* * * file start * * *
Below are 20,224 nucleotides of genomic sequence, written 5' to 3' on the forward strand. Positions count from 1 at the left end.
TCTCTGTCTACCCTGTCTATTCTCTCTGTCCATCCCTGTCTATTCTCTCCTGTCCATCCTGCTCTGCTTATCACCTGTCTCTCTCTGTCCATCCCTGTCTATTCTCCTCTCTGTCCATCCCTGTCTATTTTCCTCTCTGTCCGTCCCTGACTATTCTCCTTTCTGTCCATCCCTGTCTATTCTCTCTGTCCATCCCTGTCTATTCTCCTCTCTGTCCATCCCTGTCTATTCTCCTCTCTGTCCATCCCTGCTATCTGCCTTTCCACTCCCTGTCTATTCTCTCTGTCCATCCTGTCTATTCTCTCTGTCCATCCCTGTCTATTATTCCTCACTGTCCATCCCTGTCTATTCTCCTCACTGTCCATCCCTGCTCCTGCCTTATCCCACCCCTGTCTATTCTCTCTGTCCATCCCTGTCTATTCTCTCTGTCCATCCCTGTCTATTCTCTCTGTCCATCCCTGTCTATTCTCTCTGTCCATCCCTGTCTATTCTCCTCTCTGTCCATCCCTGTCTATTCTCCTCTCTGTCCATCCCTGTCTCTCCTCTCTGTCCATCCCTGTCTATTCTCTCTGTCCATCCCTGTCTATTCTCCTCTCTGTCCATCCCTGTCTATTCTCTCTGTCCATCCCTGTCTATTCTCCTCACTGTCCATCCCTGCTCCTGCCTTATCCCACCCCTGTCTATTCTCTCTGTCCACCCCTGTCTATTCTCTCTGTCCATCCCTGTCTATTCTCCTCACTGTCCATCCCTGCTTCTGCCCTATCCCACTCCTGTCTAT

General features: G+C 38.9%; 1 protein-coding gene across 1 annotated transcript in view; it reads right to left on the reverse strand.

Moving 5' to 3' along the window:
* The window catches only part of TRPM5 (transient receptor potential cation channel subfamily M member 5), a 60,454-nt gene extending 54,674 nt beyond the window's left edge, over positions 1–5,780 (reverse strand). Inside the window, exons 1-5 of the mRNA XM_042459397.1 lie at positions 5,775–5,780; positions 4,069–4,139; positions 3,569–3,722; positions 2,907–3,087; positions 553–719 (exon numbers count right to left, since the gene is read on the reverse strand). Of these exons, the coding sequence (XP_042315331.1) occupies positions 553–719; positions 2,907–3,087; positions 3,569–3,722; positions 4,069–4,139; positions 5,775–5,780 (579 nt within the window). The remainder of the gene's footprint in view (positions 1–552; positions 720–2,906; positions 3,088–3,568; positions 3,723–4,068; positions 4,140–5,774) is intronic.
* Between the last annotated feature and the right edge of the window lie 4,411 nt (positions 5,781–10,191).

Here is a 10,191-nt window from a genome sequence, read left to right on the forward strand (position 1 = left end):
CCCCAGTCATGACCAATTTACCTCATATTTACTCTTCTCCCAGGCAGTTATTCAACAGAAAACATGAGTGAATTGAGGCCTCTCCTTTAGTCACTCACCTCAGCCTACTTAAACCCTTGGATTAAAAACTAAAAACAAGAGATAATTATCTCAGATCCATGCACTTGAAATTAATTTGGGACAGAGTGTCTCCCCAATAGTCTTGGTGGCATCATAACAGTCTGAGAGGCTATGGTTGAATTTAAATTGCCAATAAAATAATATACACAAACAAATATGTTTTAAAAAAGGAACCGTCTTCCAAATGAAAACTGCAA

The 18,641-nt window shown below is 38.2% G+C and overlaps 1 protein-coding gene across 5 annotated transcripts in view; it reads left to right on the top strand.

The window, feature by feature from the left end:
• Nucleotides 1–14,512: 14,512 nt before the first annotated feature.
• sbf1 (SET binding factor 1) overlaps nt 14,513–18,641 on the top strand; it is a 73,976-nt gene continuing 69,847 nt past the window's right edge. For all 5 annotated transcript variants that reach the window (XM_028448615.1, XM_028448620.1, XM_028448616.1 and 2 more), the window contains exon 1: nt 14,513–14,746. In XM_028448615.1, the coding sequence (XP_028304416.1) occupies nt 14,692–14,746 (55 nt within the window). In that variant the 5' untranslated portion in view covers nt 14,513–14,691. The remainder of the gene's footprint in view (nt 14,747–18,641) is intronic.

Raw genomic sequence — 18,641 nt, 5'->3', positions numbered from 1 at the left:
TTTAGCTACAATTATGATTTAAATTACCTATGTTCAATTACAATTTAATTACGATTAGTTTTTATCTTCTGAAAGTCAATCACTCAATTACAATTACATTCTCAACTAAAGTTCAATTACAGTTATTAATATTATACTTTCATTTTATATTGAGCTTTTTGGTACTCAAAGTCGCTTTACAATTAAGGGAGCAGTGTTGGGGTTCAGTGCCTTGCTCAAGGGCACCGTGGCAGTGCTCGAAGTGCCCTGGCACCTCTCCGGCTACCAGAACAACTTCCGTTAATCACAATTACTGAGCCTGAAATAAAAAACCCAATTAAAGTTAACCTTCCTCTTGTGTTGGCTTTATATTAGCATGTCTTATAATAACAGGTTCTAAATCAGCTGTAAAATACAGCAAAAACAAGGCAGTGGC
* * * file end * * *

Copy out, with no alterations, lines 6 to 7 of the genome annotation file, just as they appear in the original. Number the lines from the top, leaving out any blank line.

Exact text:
* Between the last annotated feature and the right edge of the window lie 4,411 nt (positions 5,781–10,191).

Here is a 10,191-nt window from a genome sequence, read left to right on the forward strand (position 1 = left end):